Thursday, March 16, 2017

New OSGi R7 spec drafts published

In the OSGi Enterprise and Core Platform Expert Groups we are working hard on the upcoming R7 specifications, which are planned to be released later this year. Recently the OSGi Alliance published the current drafts of some these specs.

In this blog post you can read a very brief summary of what is new, for all the further details look in the drafts.
In the Enterprise draft specification - new and changed are:

  • Remote services (ch 100) - has been enhanced to include new standard intents that require minimum remote service capabilities, asynchronous processing or a private remote connection.
  • Declarative Services (ch 112) - this spec has received a substantial update, including delayed object reclamation, component property type enhancements and other updates.
  • JPA Service (ch 127) - has been updated to support JPA 2.1, supports standard JPA 2.1 configuration properties with the EntityManagerFactoryBuilder and now specifies a number of standard Capabilities to integrate better with the Resolver.
  • new Transaction Control Service (ch 147) - this new specification provides an improved mechanism to perform work in a transaction scope. It provides a higher level of abstraction than the existing JTA integration specification, and makes it really easy to write transactional code, especially when using Java 8 lambdas.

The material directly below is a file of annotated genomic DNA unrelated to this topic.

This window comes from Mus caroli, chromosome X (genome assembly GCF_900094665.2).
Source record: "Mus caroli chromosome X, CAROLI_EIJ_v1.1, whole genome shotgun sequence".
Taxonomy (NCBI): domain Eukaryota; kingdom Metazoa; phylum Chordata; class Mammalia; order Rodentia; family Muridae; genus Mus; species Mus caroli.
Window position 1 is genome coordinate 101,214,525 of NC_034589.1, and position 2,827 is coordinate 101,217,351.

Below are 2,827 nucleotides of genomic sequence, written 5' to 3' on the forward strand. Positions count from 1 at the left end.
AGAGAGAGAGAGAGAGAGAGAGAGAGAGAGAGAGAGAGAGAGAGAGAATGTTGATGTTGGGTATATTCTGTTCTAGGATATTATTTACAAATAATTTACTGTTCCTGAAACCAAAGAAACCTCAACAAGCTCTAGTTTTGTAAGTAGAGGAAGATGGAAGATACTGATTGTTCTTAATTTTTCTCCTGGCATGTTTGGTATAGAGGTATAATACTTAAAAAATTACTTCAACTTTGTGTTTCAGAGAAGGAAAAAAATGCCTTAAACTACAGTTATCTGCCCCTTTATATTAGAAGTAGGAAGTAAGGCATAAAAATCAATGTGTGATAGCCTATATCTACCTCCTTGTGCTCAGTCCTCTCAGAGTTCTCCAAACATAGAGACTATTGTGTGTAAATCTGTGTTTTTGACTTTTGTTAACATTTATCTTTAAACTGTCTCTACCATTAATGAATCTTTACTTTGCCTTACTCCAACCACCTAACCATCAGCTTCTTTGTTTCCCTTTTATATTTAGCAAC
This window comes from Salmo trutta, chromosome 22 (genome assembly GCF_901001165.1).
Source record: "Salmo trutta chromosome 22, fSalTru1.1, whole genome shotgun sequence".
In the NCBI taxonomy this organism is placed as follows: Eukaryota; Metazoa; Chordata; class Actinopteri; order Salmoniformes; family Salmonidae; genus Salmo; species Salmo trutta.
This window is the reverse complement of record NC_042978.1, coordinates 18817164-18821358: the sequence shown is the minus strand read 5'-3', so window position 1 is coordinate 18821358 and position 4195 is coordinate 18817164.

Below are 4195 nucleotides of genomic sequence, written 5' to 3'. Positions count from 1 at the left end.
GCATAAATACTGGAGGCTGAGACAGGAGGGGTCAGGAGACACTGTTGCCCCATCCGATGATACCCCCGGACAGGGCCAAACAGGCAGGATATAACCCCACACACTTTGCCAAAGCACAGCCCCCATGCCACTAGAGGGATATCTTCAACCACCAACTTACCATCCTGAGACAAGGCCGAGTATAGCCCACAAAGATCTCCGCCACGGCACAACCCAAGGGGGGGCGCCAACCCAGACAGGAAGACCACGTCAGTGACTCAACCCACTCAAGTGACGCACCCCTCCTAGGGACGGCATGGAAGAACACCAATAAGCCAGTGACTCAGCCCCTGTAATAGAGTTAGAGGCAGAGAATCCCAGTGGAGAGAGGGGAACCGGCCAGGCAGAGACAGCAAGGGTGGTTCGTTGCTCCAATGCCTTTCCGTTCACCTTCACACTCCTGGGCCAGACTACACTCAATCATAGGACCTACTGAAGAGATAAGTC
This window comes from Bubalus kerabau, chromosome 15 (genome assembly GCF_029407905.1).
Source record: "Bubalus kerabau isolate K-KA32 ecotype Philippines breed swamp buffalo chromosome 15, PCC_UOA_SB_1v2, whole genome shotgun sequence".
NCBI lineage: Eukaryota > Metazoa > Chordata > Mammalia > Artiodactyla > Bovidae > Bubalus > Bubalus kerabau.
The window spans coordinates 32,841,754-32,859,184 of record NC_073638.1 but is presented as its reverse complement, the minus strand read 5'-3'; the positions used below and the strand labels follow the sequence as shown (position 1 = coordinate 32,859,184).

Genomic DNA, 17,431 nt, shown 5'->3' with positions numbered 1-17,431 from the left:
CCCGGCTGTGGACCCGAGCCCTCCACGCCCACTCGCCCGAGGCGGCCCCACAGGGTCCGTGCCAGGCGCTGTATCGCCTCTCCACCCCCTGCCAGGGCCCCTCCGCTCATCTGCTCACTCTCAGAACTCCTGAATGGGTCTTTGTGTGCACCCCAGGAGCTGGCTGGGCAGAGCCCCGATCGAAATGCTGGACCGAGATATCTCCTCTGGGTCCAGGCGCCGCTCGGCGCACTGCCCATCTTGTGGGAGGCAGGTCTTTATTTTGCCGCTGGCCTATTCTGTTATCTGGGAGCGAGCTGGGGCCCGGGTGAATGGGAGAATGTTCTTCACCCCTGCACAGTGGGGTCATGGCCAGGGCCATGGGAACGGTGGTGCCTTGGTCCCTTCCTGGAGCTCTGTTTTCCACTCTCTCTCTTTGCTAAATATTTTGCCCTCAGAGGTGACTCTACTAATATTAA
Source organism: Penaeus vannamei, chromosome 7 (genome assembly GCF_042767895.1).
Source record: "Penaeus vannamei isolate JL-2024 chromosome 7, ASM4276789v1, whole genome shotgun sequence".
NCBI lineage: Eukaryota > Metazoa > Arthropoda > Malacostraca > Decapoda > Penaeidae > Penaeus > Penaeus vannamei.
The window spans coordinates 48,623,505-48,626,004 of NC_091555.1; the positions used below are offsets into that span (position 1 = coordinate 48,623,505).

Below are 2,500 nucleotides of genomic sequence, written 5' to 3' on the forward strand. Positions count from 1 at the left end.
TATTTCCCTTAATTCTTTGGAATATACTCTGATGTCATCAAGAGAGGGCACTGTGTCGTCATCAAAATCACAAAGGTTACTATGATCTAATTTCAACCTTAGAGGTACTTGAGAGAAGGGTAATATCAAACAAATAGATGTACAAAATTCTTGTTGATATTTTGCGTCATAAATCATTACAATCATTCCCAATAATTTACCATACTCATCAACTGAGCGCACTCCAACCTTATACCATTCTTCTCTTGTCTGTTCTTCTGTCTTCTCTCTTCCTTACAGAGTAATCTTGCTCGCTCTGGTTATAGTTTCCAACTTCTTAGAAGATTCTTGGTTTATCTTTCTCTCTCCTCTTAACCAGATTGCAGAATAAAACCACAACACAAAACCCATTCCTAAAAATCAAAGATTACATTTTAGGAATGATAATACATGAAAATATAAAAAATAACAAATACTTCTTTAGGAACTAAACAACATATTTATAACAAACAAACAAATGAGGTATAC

• new Configurator Specification (ch 150) - the configurator makes it possible to store configuration data for Configuration Admin driven entities in a bundle. The configuration is stored in a spec-defined format inside the bundle and can be used to configure any number of bundles, components, services or other entities via the Configuration Admin Service.
  • Promises specification (ch 705) - this spec is now updated with a number of improvements including timeouts, easier exception handling and callbacks.
  • new Push Streams (ch 706) -  This new spec provides a programming model similar to Java 8 pull-based streams, but then using a push model. This can be very useful for data such as events that arrives asynchronously. The data can be mapped, buffered, splitted, filtered or otherwise processed before it gets pushed to the receiver. 
  • new Converter (ch 707) - This spec defines a portable converter that can convert nearly everything to nearly anything. Especially useful then converting untyped data such as a Map to a typed API such as an interface, DTO or annotation. Converters can also be customized to support user-defined types or to create deviations from standard behavior.
The Core Specification has also been updated. Besides a number of small changes and improvements - see the Changes sections in each chapter for details - the Core spec now defines new Annotations in the org.osgi.annotation.bundle package that can be used to define bundle headers from inside the Java code of your bundle. For example, these can be used to declare requirements and capabilities that your bundle could have or to declare which packages should be exported.

The R7 March 2017 drafts for the Core and Enterprise specs can now be downloaded from here: https://www.osgi.org/developer/specifications/drafts

Finally, not yet in the draft, but coming up as well are:

  • Cluster Information Specification (previously known as Cloud Ecosystems), from RFC 183.
  • CDI integration, you can read more about this in RFC 193.
  • JAXRS integration, see RFC 217.
  • HTTP Whiteboard Extensions, RFC 223.
  • Resolver Service updates: RFC 224.
  • Configuration Admin updates, RFC 227.

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